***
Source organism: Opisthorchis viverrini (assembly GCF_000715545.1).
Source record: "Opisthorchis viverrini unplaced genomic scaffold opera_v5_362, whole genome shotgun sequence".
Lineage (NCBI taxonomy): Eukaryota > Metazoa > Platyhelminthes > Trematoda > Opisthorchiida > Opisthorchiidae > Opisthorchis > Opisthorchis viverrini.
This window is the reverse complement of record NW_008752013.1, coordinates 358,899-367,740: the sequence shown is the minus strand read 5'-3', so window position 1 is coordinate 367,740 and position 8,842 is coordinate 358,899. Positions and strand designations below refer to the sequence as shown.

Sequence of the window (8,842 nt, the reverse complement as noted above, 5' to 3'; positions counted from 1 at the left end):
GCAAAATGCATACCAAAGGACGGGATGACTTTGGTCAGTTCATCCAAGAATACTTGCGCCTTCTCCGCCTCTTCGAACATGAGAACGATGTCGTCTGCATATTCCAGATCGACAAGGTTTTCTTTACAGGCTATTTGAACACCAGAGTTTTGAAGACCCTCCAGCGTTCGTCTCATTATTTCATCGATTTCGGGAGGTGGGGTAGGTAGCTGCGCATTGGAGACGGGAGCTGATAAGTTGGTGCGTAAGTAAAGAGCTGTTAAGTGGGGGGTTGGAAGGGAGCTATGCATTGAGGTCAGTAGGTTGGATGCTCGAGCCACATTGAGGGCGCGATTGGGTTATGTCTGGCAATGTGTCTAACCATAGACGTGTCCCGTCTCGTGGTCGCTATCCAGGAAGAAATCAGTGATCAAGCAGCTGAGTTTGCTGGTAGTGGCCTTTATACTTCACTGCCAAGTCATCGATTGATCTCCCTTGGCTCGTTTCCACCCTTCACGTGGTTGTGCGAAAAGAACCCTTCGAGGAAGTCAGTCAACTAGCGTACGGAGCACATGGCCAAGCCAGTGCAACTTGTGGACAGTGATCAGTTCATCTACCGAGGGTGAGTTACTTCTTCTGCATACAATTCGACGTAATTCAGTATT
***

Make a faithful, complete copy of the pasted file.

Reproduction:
Source organism: Opisthorchis viverrini (assembly GCF_000715545.1).
Source record: "Opisthorchis viverrini unplaced genomic scaffold opera_v5_362, whole genome shotgun sequence".
Lineage (NCBI taxonomy): Eukaryota > Metazoa > Platyhelminthes > Trematoda > Opisthorchiida > Opisthorchiidae > Opisthorchis > Opisthorchis viverrini.
This window is the reverse complement of record NW_008752013.1, coordinates 358,899-367,740: the sequence shown is the minus strand read 5'-3', so window position 1 is coordinate 367,740 and position 8,842 is coordinate 358,899. Positions and strand designations below refer to the sequence as shown.

Sequence of the window (8,842 nt, the reverse complement as noted above, 5' to 3'; positions counted from 1 at the left end):
GCAAAATGCATACCAAAGGACGGGATGACTTTGGTCAGTTCATCCAAGAATACTTGCGCCTTCTCCGCCTCTTCGAACATGAGAACGATGTCGTCTGCATATTCCAGATCGACAAGGTTTTCTTTACAGGCTATTTGAACACCAGAGTTTTGAAGACCCTCCAGCGTTCGTCTCATTATTTCATCGATTTCGGGAGGTGGGGTAGGTAGCTGCGCATTGGAGACGGGAGCTGATAAGTTGGTGCGTAAGTAAAGAGCTGTTAAGTGGGGGGTTGGAAGGGAGCTATGCATTGAGGTCAGTAGGTTGGATGCTCGAGCCACATTGAGGGCGCGATTGGGTTATGTCTGGCAATGTGTCTAACCATAGACGTGTCCCGTCTCGTGGTCGCTATCCAGGAAGAAATCAGTGATCAAGCAGCTGAGTTTGCTGGTAGTGGCCTTTATACTTCACTGCCAAGTCATCGATTGATCTCCCTTGGCTCGTTTCCACCCTTCACGTGGTTGTGCGAAAAGAACCCTTCGAGGAAGTCAGTCAACTAGCGTACGGAGCACATGGCCAAGCCAGTGCAACTTGTGGACAGTGATCAGTTCATCTACCGAGGGTGAGTTACTTCTTCTGCATACAATTCGACGTAATTCAGTATT